Stage 5 of the Tour de France kicked off in the seaport town of Lorient. It’s easy to see why it’s a Stage town for the 12th time, as the race course passes by postcard-perfect white sand beaches with a backdrop of the Celtic Sea.
After a couple of quick startline shots, we headed for a couple of beaches just after the neutralized section. Not too far from here, the Gulf of Morbihan is filled with private islands owned by movie stars and fashion designers. My mind drifted… ‘McBeardy Island’ has a nice ring to it, doesn’t it?
Looking out for potential photo spots, I spotted a building with an open second storey window that offered the potential of a good vantage. I wasn’t having much luck getting the attention of the occupants, but on closer inspection, I noticed smoke plumes drifting out the window and a distinctive fragrance in the air. I think they had other activities underway, none of which involved watching le Tour!
I gave up and drove on, finding a handy cement fence post on the roadside instead. It was a good opportunity to practice my balancing act as we watched the breakaway establish itself.
As we took the next exit from the race course, I could see a black press station wagon just up ahead. They made a left turn off my planned route, leaving me a little concerned. However, I decided to stick to my guns. Sure enough, they reappeared a little later, speeding past with another three press cars in tow.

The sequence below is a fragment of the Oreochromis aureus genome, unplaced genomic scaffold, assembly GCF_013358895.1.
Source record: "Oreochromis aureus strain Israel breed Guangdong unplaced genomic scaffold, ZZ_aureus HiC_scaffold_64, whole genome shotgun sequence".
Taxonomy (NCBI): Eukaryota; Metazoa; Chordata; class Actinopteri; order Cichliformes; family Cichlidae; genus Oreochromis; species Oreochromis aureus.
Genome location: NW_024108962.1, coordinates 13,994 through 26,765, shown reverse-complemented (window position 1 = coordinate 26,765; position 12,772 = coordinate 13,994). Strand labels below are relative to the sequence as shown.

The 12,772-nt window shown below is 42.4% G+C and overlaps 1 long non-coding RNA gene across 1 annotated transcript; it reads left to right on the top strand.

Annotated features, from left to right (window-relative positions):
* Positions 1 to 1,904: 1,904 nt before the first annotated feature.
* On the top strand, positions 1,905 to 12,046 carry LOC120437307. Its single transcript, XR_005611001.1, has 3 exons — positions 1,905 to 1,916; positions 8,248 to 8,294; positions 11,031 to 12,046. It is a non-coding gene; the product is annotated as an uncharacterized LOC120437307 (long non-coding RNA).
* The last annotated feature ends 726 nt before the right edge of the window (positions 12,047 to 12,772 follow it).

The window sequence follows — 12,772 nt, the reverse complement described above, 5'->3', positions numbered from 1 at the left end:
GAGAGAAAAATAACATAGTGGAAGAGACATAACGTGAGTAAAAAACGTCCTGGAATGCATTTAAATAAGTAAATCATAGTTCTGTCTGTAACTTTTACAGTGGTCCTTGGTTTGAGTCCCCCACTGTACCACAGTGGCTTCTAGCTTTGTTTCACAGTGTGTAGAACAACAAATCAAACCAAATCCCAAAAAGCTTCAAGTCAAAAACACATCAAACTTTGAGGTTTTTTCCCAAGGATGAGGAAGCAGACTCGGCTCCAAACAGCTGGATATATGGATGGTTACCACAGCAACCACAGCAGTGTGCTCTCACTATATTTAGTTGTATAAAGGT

Álvaro was getting twitchy feet on the accelerator wanting to chase after them, but I told him to take it easy, there was no reason to risk a fine on the highway (though truth be told I was starting to feel a little twitchy myself).
Our next photo spot was a seaside port. I could see a balcony above us which would be ideal, however, I wasn’t the only one to think so – there was already one photographer up there, and a couple more circling the building like sharks, looking for the intercom.
The others had a French photomoto driver with them who negotiated terms through the intercom, relaying the messages to us. “Only two photographers can come up” he said. I was third in line so I got cut, but then the moto driver went up too. What a stitch up!
More than a little annoyed, I tried to salvage the shot but ended up walking a long way from the car before I found one. By the time I made it back, all the other photographers’ cars had left. The way the Gendarme looked at her watch and grudgingly waved us past, telling us to hurry, the riders must have been very close.
Behold, Beardy’s bric-à-brac
We hurriedly pulled into the next town to set up. My frown was soon turned upside down when we scored our first piece of Tour De France bric-à-brac, a yellow arrow! I’ll be giving this, and a heap of other random Tour objets d'art, away soon to lucky Caravan readers. Stay tuned and get on board #beardysbricabrac - it’s a thing.
There was a beautiful shot down the main street with a church in the background, but weirdly, it was like a ghost town with almost no-one around. In fact, there were probably more photographers than spectators.